Brown rockfish (Sebastes auriculatus)

Brown Rockfish
Brown rockfish
Category: Fish
Related species groups: Rockfish
State status: Candidate
Vulnerability to climate change (More details)


Rarely caught by recreational harvesters off the Washington coast.

State record

WeightAnglerLocationDate Caught
1.27 lbs Richard Bethke Agate Pass, Kitsap County July 21, 2003

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Description and Range

Physical description

Brown rockfish are heavy bodied and colored various shades of brown, with dark brown to blackish mottling over the top. Red-brown, brown or orangish stripes radiate back from the eye and upper jaw. One key characteristic for this species is a prominent dark brown blotch on the upper part of the gill cover, which tends to become faint in large individuals. Brown rockfish have pinkish fins and pinkish coloring on the underside of the throat or lower jaw. They can be mistaken as coppers, which do not have the dark spot on the gill cover and tend to be lighter in color along the lateral line. In Puget Sound, the apparent hybridization of quillback, copper and brown rockfish make species identification especially difficult.

Brown rockfish can grow up to 56 cm (22 in) in length. Maximum age is at least 34 years old.

Geographic range

Brown rockfish range from Prince William Sound, Alaska, to southern Baja California. They were once abundant in central and southern Puget Sound. They range in depth from shallow inshore waters to 135 m (444 ft). They are most commonly distributed above 120 m (396 ft). Brown rockfish can be found a few meters off the bottom and are common on both low and high relief areas, and occasionally within eelgrass or other vegetation.

Climate vulnerability

Sensitivity to climate change


The main sensitivity of brown rockfish to climate change is likely to stem from changes to their prey base. Warmer ocean conditions could lead to decreases in prey (e.g., zooplankton) for both juveniles and adults, prompting decreases in adult fecundity and juvenile survival. Additionally, nearshore habitat loss due to sea level rise could impact juvenile survival, as juveniles tend to use nearshore habitat as nursery and foraging area. Deepwater coral habitat, which many adult rockfish use, may also decrease due to acidification, further reducing available habitat. Decreased oxygen levels may have direct physiological effects on brown rockfish, leading to higher levels of mortality across various life stages. Due to their long life cycles and generation times, adults may be able to persist through short term pulses of negative ocean conditions (e.g., years with warmer sea surface temperature), though conversely, their low productivity could make it difficult for populations to recover from climate-related declines.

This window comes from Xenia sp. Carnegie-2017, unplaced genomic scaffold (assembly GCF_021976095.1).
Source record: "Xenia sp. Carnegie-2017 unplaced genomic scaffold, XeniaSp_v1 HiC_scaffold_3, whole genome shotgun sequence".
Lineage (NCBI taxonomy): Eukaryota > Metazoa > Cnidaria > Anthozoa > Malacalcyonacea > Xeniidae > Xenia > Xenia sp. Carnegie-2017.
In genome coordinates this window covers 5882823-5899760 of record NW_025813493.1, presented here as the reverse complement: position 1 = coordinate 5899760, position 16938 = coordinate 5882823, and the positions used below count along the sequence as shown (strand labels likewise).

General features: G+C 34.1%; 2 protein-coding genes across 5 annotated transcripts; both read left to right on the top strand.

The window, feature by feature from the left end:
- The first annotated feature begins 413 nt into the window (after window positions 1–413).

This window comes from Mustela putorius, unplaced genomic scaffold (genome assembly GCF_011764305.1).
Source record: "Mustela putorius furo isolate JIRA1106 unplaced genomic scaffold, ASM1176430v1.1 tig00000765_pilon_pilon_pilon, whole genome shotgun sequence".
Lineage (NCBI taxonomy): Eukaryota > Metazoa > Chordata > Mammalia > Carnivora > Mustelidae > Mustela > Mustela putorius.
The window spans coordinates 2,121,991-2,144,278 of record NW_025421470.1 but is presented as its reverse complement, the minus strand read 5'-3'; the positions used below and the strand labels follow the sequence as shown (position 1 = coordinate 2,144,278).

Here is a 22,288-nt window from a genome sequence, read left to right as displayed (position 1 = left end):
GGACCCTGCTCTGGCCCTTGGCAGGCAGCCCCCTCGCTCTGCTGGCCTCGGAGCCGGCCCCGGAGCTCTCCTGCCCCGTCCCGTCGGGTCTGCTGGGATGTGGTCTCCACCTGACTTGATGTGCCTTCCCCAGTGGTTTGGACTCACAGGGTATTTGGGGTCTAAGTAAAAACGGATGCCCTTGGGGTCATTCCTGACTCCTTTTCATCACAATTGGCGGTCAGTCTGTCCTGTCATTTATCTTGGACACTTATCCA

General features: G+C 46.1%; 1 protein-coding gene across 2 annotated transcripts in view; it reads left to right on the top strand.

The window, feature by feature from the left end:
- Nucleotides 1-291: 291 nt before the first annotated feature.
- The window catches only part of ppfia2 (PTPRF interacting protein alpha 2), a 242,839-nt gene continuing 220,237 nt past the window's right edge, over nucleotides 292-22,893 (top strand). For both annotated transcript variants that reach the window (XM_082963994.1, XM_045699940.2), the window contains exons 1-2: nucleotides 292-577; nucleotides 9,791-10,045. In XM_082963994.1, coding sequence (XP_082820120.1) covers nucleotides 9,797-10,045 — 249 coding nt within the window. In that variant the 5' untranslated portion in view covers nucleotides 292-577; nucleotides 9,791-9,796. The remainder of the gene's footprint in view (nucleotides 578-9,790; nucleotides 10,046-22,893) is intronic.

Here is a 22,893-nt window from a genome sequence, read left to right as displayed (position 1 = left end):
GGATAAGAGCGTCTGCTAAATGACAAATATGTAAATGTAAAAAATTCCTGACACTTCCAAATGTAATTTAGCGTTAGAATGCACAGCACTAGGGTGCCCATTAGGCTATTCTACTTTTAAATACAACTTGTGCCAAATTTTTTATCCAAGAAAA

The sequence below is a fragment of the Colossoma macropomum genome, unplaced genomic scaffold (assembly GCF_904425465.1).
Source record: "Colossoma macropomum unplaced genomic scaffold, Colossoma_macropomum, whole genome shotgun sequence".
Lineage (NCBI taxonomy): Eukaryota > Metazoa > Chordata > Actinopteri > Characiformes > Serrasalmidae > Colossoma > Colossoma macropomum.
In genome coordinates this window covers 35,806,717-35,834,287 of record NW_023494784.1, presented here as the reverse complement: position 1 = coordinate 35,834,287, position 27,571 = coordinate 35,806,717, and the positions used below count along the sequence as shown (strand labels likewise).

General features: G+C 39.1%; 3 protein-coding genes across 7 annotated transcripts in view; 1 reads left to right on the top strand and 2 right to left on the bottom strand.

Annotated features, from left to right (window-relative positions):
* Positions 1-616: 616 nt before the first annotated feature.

Confidence: Moderate

Exposure to climate change


  • Increased ocean temperatures
  • Sea level rise
  • Declines in pH
  • Decreased oxygen
Confidence: Moderate


Rules and Seasons

Recreational harvest within Puget Sound has been closed.


This species is identified as a Species of Greatest Conservation Need (SGCN) under the State Wildlife Action Plan (SWAP). SGCN-classified species include both those with and without legal protection status under the Federal or State Endangered Species programs, as well as game species with low populations. The WDFW SWAP is part of a nationwide effort by all 50 states and five U.S. territories to develop conservation action plans for fish, wildlife and their natural habitats—identifying opportunities for species' recovery before they are imperiled and more limited.
This species is identified as a Priority Species under WDFW's Priority Habitat and Species Program. Priority species require protective measures for their survival due to their population status, sensitivity to habitat alteration, and/or recreational, commercial, or tribal importance. The PHS program is the agency's main means of sharing fish and wildlife information with local governments, landowners, and others who use it to protect priority habitats for land use planning.